Saturday, September 12, 2009

Clan and Family of LISU-2

Serious animosity some times develops in a family, the most serious being between a son and his father. The Lisu ideal is for the son to show his father utmost respect and obedience at all times; he is dependent on him for most physical, social and religious needs. Then the son want to marry, the father pays the bride price. If a son and his family are still living in the father's house, and one of them falls ill, the father decides whether or not to call a shaman.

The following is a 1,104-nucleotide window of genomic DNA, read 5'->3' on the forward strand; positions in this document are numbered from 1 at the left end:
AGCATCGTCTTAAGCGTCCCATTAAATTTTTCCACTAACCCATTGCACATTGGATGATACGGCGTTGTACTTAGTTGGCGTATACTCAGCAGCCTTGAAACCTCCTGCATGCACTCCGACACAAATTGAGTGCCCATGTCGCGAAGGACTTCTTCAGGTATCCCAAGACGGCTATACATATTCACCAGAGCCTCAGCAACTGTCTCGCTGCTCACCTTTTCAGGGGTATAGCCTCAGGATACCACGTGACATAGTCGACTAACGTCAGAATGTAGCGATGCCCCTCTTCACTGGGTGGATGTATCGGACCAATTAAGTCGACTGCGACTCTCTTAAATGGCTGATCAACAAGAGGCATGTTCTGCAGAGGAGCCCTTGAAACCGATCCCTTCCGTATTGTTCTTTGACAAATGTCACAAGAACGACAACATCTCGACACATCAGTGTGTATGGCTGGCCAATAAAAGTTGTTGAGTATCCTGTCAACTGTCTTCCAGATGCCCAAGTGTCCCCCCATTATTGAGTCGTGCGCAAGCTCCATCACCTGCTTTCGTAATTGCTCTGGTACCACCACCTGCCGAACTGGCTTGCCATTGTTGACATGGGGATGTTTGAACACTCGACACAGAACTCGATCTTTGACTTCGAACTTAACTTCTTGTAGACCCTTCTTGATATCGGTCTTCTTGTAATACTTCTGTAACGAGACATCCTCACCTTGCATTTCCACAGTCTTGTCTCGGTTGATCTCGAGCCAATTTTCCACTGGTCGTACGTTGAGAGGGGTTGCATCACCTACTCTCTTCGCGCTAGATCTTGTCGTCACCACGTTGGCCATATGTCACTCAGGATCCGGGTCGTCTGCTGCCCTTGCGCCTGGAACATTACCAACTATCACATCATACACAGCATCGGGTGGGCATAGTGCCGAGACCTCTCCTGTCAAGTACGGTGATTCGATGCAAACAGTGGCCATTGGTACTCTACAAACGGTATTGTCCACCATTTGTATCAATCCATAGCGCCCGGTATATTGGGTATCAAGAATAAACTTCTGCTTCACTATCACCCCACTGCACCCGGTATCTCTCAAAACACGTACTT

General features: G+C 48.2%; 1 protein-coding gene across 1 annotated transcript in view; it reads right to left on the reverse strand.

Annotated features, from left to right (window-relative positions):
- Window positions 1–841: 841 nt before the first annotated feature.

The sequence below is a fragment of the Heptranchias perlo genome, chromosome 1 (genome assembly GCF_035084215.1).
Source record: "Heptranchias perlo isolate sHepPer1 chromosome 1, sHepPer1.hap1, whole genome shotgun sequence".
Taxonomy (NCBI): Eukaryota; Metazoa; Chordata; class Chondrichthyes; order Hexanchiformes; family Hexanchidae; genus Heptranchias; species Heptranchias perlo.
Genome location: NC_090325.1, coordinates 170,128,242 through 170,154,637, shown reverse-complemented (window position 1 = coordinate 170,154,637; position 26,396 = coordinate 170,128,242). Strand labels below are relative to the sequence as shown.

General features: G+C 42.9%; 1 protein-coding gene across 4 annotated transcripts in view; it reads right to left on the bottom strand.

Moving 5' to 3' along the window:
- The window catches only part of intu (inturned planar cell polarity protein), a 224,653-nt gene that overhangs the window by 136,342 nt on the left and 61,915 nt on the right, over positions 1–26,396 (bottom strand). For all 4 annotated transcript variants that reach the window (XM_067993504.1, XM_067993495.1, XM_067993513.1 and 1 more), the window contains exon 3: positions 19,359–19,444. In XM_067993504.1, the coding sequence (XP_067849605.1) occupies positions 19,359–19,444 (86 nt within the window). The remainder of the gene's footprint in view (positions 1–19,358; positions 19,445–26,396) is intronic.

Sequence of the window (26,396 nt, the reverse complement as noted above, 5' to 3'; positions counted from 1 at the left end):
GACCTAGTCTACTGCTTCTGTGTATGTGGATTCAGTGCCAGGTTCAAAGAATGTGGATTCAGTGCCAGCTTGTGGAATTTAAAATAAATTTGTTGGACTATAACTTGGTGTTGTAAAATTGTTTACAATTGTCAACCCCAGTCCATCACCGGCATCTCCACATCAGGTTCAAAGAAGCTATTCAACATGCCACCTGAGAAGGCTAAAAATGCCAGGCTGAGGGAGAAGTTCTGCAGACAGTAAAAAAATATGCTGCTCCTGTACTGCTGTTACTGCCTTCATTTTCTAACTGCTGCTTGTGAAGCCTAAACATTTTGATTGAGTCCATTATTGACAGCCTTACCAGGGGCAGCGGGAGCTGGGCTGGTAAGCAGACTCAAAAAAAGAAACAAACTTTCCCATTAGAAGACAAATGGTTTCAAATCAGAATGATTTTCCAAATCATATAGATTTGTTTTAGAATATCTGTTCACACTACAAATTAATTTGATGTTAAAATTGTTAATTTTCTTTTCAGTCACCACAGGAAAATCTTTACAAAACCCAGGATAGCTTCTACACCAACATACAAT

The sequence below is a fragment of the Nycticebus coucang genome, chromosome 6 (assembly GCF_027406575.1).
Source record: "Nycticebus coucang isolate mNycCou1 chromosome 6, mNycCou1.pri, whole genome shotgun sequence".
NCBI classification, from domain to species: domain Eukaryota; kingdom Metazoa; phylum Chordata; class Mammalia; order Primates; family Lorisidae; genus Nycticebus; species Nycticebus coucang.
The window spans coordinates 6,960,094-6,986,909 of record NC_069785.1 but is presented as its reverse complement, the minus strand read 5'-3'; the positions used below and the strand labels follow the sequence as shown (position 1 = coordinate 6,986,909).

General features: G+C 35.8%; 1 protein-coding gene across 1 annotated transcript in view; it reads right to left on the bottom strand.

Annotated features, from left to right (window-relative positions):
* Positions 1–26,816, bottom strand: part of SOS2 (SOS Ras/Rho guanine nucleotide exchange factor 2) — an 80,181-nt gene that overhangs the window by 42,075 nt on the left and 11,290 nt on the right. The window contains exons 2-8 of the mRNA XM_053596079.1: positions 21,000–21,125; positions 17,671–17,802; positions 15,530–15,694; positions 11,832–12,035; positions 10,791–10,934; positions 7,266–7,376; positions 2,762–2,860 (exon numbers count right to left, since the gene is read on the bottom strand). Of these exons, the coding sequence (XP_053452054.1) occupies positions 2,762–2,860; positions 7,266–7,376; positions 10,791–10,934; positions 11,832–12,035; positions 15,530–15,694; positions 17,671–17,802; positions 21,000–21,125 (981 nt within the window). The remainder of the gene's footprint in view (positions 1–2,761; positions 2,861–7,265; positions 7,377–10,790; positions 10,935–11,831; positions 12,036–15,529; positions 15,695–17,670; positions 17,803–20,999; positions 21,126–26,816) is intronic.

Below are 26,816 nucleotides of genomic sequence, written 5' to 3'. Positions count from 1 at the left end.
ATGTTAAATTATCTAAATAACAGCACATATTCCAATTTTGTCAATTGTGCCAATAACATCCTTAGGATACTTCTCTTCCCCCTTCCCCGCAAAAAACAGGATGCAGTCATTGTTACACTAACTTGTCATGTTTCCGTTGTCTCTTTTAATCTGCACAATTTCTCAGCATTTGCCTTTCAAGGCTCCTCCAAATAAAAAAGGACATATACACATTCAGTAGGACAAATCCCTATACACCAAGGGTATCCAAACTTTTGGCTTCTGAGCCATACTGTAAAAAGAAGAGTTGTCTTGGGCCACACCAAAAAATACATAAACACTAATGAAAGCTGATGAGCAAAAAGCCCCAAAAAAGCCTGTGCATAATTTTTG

If the father is a domineering type, serious tensions build up, sometimes to the point where the son kills him. Between 1958 and 1966 there were at least six such incidents. The main factor that deters such behavior is the knowledge that when the father dies he will become one of the son's ancestral spirits, and will be able to take revenge.
Sometimes younger/older brother conflicts develop. A younger brother should accept inferior status. The older brother takes charge of the household in the absence of the father, assigns work to his younger siblings, and even makes commitments they are expected to honor. This often arouses resentment in the younger siblings, and the theme of 'primacy' rears its head.

0 ความคิดเห็น:

Post a Comment